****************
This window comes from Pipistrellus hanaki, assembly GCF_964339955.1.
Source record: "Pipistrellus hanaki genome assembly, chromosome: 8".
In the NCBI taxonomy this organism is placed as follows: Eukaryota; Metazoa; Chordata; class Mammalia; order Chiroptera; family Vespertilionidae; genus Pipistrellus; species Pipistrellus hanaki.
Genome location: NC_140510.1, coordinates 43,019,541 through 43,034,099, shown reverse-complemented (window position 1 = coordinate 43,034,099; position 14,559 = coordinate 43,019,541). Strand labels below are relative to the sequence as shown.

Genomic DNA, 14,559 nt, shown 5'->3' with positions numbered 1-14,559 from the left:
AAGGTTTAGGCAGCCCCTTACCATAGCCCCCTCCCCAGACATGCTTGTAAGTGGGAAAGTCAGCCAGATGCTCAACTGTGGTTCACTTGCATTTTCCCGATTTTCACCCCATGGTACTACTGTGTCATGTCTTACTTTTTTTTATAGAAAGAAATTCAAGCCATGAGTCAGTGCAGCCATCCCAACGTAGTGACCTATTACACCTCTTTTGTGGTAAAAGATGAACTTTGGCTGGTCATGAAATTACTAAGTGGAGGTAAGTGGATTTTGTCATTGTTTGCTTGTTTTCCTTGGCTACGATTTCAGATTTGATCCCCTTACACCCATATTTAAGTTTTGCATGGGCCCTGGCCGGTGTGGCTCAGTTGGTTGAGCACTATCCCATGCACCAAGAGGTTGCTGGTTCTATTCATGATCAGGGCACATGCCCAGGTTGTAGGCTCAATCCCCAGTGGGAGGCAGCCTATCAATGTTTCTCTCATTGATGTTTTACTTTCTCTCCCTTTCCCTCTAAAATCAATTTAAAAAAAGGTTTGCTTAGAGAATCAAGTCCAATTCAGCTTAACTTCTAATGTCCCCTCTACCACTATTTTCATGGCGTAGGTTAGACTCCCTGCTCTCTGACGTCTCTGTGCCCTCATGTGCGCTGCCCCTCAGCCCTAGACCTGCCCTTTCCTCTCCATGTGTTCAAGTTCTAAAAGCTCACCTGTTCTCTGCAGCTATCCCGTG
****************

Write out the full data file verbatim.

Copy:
This window comes from Pipistrellus hanaki, assembly GCF_964339955.1.
Source record: "Pipistrellus hanaki genome assembly, chromosome: 8".
In the NCBI taxonomy this organism is placed as follows: Eukaryota; Metazoa; Chordata; class Mammalia; order Chiroptera; family Vespertilionidae; genus Pipistrellus; species Pipistrellus hanaki.
Genome location: NC_140510.1, coordinates 43,019,541 through 43,034,099, shown reverse-complemented (window position 1 = coordinate 43,034,099; position 14,559 = coordinate 43,019,541). Strand labels below are relative to the sequence as shown.

Genomic DNA, 14,559 nt, shown 5'->3' with positions numbered 1-14,559 from the left:
AAGGTTTAGGCAGCCCCTTACCATAGCCCCCTCCCCAGACATGCTTGTAAGTGGGAAAGTCAGCCAGATGCTCAACTGTGGTTCACTTGCATTTTCCCGATTTTCACCCCATGGTACTACTGTGTCATGTCTTACTTTTTTTTATAGAAAGAAATTCAAGCCATGAGTCAGTGCAGCCATCCCAACGTAGTGACCTATTACACCTCTTTTGTGGTAAAAGATGAACTTTGGCTGGTCATGAAATTACTAAGTGGAGGTAAGTGGATTTTGTCATTGTTTGCTTGTTTTCCTTGGCTACGATTTCAGATTTGATCCCCTTACACCCATATTTAAGTTTTGCATGGGCCCTGGCCGGTGTGGCTCAGTTGGTTGAGCACTATCCCATGCACCAAGAGGTTGCTGGTTCTATTCATGATCAGGGCACATGCCCAGGTTGTAGGCTCAATCCCCAGTGGGAGGCAGCCTATCAATGTTTCTCTCATTGATGTTTTACTTTCTCTCCCTTTCCCTCTAAAATCAATTTAAAAAAAGGTTTGCTTAGAGAATCAAGTCCAATTCAGCTTAACTTCTAATGTCCCCTCTACCACTATTTTCATGGCGTAGGTTAGACTCCCTGCTCTCTGACGTCTCTGTGCCCTCATGTGCGCTGCCCCTCAGCCCTAGACCTGCCCTTTCCTCTCCATGTGTTCAAGTTCTAAAAGCTCACCTGTTCTCTGCAGCTATCCCGTG